Building a strong coalition
A coalition is an agreement between two or more parties to work together to achieve a similar goal. This process is similar to putting together a puzzle. It is important to get as many people and groups together as possible to work for a common goal. One of the ways to create an effective coalition is through grassroots coalition building. Grassroots campaigns are based on developing coalitions within your community in order to influence your legislators. Through the development of coalitions within your community, you are uniting many different constituencies under a common cause. The other effective way to create a coalition is to connect with local and national groups with similar legislative goals.
Once you have built a coalition of key players from your communities, you need to call them to action. This can be a time-intensive task but worthwhile if you do it the right way. There is no better way to influence the legislature than through an organized grassroots campaign. You can activate your grassroots network through letters of support for your issue, attending town hall meetings, making phone calls, and attending face-to-face meetings with the legislator you are trying to target. These are the most effective methods to benefit your cause.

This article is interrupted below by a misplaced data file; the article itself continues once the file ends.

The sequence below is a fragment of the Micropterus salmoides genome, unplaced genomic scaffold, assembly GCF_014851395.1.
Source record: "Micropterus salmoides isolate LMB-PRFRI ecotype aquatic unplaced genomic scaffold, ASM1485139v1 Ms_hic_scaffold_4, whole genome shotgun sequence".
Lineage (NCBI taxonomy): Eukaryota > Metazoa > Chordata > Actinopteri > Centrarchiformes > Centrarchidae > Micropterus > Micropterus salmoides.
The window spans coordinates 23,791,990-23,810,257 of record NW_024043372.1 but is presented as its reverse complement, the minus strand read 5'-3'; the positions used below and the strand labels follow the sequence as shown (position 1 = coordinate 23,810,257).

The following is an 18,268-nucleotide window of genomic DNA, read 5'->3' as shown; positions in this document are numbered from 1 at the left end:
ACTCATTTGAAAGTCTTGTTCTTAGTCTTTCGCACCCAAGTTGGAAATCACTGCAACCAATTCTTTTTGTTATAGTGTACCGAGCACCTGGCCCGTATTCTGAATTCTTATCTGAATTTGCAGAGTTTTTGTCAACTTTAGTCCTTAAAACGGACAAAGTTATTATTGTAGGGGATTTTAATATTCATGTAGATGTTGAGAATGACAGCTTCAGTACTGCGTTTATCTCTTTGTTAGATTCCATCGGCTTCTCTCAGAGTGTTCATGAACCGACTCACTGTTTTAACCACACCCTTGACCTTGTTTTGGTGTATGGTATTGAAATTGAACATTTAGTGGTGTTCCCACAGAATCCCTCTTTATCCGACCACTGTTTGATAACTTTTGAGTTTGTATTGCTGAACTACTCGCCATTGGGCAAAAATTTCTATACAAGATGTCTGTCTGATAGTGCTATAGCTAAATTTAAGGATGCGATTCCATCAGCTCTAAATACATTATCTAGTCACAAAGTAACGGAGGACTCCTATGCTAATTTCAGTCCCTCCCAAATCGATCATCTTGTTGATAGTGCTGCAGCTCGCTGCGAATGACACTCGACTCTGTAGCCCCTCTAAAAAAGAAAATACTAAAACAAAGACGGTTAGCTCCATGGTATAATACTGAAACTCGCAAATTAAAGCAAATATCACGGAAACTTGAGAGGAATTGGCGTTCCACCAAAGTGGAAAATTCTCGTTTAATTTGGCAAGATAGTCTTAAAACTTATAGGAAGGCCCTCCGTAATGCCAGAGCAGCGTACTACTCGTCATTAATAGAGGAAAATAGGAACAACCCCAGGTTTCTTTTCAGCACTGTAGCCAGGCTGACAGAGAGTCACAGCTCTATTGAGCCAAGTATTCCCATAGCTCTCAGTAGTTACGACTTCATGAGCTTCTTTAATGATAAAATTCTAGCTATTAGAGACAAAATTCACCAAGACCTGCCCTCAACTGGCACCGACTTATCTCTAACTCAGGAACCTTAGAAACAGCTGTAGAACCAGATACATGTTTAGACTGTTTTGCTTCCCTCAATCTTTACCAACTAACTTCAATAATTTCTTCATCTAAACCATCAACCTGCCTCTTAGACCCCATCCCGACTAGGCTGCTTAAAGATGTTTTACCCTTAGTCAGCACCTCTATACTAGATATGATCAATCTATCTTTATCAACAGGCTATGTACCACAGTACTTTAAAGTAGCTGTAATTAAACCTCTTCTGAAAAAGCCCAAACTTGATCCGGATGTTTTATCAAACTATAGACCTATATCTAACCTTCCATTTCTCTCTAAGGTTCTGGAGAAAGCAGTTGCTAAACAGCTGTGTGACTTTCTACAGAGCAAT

So who should you reach out to? That depends on your issue. You have to ask yourself: Are these people affected in any way by this issue? Will they see a benefit to what I am trying to do? They need to see a positive outcome for themselves, or their group, as a motivator to offer their time and support. You need to try to sell them on your issue and its benefits to the greater community.
You can potentially reach out to the following groups:
Communities and constituents
- The deaf or hard-of-hearing community
- City council
- Chamber of Commerce
- Workforce Development Office
Support groups that have state offices
- American Bar Association
- American Association for Justice
- National Association of Court Management
- National Center for State Courts
National support groups
- National Association of Women Lawyers
- National Association of Women Judges
- Conference of Chief Justices
- Council of Chief Judges of the State Courts of Appeal
- American Judges Association
- National Conference of Appellate Court Clerks
- National Association for Presiding Judges and Court Executive Officers
- National College of Probate Judges
- Conference of Court Public Information Officers
Any person or group who lives in a legislator’s district will be able to influence the legislator by contacting them. Individual constituents are, after all, the people who choose to re-elect a legislator. Creating an effective coalition of both constituents and support groups will give your cause the best chance of gaining support from legislators.